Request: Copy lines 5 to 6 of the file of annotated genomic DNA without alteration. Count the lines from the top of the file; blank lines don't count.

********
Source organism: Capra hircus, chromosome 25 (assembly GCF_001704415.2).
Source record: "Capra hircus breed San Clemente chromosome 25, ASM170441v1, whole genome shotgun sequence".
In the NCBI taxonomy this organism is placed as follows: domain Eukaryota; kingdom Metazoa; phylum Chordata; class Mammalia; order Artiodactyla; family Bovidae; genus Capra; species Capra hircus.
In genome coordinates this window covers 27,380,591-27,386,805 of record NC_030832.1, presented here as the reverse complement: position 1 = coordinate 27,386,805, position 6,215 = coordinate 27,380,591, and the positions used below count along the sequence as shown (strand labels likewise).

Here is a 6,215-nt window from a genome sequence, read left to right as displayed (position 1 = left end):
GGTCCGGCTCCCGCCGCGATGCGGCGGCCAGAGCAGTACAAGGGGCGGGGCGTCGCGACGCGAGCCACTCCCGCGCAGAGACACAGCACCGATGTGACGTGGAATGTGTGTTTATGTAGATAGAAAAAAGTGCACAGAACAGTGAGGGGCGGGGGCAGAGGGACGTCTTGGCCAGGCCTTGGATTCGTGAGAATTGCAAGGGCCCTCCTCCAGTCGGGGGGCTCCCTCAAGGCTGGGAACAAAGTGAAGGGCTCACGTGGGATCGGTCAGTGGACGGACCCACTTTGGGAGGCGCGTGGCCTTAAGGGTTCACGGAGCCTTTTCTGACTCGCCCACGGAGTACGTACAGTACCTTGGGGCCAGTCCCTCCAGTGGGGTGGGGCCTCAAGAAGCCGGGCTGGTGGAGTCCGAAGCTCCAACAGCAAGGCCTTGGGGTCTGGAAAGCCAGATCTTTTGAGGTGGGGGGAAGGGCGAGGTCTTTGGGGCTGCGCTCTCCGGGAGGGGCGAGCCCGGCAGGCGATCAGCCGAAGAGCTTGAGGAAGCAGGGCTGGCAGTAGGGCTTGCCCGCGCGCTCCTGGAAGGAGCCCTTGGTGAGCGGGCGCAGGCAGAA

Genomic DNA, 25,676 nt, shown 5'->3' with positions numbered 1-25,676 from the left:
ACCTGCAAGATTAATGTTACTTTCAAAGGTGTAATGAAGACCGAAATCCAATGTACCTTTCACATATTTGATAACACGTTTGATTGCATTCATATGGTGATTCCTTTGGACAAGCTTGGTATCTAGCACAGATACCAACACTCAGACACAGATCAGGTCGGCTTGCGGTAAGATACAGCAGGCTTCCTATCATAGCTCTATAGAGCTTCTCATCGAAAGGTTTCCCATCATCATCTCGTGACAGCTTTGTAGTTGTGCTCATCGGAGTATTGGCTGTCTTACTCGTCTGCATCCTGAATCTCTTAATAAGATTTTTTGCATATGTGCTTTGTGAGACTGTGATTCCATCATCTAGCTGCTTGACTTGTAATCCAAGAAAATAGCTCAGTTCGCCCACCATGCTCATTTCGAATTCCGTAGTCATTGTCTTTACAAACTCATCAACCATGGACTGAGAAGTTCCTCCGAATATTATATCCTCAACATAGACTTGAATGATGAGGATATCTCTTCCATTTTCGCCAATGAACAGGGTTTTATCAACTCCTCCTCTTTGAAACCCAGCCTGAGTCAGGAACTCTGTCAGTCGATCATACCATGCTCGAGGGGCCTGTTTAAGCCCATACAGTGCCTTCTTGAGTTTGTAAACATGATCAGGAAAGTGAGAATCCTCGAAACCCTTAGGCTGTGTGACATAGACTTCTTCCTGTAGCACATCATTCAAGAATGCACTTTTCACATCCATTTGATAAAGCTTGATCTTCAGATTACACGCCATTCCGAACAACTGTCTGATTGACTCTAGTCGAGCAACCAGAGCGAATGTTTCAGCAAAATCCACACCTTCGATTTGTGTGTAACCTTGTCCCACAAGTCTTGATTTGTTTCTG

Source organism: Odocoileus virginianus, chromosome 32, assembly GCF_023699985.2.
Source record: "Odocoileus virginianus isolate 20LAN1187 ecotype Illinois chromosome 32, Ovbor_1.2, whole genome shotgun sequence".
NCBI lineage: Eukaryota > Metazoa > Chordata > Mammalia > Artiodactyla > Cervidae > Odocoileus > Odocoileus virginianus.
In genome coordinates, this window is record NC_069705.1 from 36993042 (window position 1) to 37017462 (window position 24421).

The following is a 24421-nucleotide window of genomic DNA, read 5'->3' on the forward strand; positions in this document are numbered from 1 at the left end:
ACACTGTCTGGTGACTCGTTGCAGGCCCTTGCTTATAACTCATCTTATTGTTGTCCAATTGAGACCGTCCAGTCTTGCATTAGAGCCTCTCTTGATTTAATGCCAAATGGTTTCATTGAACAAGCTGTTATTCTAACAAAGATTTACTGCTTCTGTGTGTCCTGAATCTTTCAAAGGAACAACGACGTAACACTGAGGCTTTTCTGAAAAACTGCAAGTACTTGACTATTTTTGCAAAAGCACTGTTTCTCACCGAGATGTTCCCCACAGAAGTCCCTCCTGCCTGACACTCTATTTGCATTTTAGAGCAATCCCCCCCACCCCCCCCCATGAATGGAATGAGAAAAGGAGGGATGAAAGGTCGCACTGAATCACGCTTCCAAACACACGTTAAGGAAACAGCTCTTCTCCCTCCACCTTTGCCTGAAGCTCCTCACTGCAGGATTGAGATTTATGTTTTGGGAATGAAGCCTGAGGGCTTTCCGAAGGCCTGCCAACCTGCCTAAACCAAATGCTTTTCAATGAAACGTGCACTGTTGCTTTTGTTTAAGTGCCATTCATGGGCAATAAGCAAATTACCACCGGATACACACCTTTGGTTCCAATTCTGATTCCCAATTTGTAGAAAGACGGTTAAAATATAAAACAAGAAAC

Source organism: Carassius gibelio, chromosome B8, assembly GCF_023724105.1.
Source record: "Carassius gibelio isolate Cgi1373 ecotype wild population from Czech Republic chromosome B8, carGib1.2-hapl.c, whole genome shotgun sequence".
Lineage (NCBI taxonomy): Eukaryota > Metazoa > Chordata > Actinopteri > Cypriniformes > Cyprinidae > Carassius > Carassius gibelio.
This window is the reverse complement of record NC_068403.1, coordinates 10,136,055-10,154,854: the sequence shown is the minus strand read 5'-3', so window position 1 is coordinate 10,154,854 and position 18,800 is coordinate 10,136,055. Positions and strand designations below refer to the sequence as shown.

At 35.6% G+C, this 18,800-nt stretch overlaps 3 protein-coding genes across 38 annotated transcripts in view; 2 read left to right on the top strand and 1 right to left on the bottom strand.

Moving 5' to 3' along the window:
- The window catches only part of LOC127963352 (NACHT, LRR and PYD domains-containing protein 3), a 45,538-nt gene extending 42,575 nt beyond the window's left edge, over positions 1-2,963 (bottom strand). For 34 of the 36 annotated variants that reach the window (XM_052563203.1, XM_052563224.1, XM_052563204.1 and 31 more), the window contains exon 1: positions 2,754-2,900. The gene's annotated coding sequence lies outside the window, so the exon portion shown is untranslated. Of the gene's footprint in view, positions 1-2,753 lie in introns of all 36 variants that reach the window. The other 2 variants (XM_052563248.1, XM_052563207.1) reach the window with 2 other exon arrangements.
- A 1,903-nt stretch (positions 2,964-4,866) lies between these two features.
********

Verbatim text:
Here is a 6,215-nt window from a genome sequence, read left to right as displayed (position 1 = left end):
GGTCCGGCTCCCGCCGCGATGCGGCGGCCAGAGCAGTACAAGGGGCGGGGCGTCGCGACGCGAGCCACTCCCGCGCAGAGACACAGCACCGATGTGACGTGGAATGTGTGTTTATGTAGATAGAAAAAAGTGCACAGAACAGTGAGGGGCGGGGGCAGAGGGACGTCTTGGCCAGGCCTTGGATTCGTGAGAATTGCAAGGGCCCTCCTCCAGTCGGGGGGCTCCCTCAAGGCTGGGAACAAAGTGAAGGGCTCACGTGGGATCGGTCAGTGGACGGACCCACTTTGGGAGGCGCGTGGCCTTAAGGGTTCACGGAGCCTTTTCTGACTCGCCCACGGAGTACGTACAGTACCTTGGGGCCAGTCCCTCCAGTGGGGTGGGGCCTCAAGAAGCCGGGCTGGTGGAGTCCGAAGCTCCAACAGCAAGGCCTTGGGGTCTGGAAAGCCAGATCTTTTGAGGTGGGGGGAAGGGCGAGGTCTTTGGGGCTGCGCTCTCCGGGAGGGGCGAGCCCGGCAGGCGATCAGCCGAAGAGCTTGAGGAAGCAGGGCTGGCAGTAGGGCTTGCCCGCGCGCTCCTGGAAGGAGCCCTTGGTGAGCGGGCGCAGGCAGAA